In­su­late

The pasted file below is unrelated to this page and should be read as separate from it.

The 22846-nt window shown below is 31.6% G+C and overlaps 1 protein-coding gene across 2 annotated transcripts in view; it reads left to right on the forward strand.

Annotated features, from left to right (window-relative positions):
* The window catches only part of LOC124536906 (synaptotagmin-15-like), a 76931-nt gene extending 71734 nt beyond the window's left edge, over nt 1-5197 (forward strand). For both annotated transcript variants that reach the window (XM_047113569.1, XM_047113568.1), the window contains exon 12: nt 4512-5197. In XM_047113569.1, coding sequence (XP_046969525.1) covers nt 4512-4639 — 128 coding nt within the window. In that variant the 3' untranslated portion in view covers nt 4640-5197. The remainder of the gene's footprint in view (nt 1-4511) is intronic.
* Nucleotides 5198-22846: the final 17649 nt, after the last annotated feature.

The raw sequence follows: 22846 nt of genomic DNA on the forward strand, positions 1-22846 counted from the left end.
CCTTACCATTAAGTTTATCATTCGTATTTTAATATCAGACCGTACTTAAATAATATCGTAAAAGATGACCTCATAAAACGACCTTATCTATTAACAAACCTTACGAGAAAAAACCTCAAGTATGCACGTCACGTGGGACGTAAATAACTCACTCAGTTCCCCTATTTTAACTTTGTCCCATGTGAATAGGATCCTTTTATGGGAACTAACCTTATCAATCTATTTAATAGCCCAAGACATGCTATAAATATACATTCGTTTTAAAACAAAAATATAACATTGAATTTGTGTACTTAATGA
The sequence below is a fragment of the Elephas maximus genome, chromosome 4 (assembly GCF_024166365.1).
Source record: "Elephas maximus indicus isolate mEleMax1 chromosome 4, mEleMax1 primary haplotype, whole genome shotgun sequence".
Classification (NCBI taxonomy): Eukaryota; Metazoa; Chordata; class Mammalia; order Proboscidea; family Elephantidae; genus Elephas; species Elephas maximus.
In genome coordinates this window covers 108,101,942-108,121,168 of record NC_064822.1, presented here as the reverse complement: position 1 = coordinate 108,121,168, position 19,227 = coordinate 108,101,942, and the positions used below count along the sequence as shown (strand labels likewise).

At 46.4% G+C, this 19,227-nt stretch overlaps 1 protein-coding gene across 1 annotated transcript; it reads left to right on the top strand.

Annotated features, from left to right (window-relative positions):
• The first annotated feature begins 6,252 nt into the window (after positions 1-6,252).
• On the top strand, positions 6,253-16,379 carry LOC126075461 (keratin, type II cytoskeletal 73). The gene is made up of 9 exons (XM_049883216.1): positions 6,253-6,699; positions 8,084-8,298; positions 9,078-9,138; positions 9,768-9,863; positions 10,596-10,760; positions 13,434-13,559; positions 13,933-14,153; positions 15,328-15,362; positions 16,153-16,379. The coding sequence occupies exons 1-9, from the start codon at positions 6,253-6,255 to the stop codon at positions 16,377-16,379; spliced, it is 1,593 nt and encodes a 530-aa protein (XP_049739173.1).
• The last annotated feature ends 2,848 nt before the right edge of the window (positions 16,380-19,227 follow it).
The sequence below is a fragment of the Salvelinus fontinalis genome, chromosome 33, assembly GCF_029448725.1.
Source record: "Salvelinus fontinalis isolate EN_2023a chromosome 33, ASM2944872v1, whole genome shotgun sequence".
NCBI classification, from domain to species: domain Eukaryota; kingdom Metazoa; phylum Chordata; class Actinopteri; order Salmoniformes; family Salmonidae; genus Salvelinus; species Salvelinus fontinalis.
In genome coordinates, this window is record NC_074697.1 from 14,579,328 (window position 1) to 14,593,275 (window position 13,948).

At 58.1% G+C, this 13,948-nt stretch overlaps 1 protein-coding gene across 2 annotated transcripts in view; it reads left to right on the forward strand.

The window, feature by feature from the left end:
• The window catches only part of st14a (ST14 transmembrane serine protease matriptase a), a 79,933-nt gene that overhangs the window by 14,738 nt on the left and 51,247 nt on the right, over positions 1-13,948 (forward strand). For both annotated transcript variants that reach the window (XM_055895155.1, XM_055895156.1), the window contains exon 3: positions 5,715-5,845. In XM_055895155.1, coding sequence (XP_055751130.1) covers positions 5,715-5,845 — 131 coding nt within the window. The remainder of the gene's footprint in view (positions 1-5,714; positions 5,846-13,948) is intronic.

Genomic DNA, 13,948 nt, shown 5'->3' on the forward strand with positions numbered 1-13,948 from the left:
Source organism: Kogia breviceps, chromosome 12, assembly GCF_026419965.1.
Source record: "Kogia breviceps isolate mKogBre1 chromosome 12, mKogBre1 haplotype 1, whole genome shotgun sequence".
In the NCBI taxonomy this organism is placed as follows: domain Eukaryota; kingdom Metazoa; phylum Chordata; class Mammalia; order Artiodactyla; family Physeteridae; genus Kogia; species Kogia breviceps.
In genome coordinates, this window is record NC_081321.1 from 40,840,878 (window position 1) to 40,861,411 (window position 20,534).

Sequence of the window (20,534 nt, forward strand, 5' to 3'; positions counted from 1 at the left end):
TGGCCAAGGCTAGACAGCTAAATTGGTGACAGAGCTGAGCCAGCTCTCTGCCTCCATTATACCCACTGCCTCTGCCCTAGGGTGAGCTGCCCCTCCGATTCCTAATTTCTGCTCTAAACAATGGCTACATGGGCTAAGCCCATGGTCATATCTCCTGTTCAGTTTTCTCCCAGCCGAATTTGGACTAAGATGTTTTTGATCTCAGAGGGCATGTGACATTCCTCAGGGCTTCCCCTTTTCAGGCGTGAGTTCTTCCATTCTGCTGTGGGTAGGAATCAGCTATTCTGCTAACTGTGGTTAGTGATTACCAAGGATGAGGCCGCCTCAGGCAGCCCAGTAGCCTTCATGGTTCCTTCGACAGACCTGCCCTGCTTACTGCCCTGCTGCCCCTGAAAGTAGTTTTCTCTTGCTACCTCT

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It’s a safe bet to say that about the same time it was snow­ing in Queen Street in the mid­dle of this month, thou­sands of peo­ple were wish­ing they’d beefed up the in­su­la­tion in their homes when the go­ing was good and the weather warm. Given that elec­tric­ity has gone up in price by al­most 50% in the past five years, in­su­lat­ing your home makes even more sense. The com­pany that makes Pink Batts , the iconic ic­ing-su­gar pink in­su­la­tion keep­ing kiwis warm for nigh on 50 years, has re­cently been vo­cal in dis­pelling mis­in­for­ma­tion re­gard­ing any car­cino­genic prop­er­ties of glass wool. Re­search from the In­ter­na­tional Agency for Re­search on Can­cer (IARC) con­firms glass wool in­su­la­tion is in the same cat­e­gory as tea and chlo­ri­nated drink­ing wa­ter. Some­times con­fused with fi­bre­glass, glass wool is dif­fer­ent in that it is bio-sol­u­ble (if it is in­haled into the lungs it will dis­solve in the body flu­ids and be cleared from the body) whereas fi­bre­glass has no bio-sol­u­ble prop­er­ties. Al­to­gether dif­fer­ent, too, is as­bestos, which is a known car­cino­gen. The use of minute quan­ti­ties of formalde­hyde in the mak­ing of Pink® Batts® has also been a source of mis­in­for­ma­tion about the health ef­fects of us­ing glass wool in­su­la­tion. In 2004 ICANZ test­ing of bonded glass wool and rock wool in­su­la­tion prod­ucts used in both res­i­den­tial and com­mer­cial set­tings in­di­cated that the fi­nal prod­uct con­tains only trace amounts of formalde­hyde and poses lit­tle or no known health risk.

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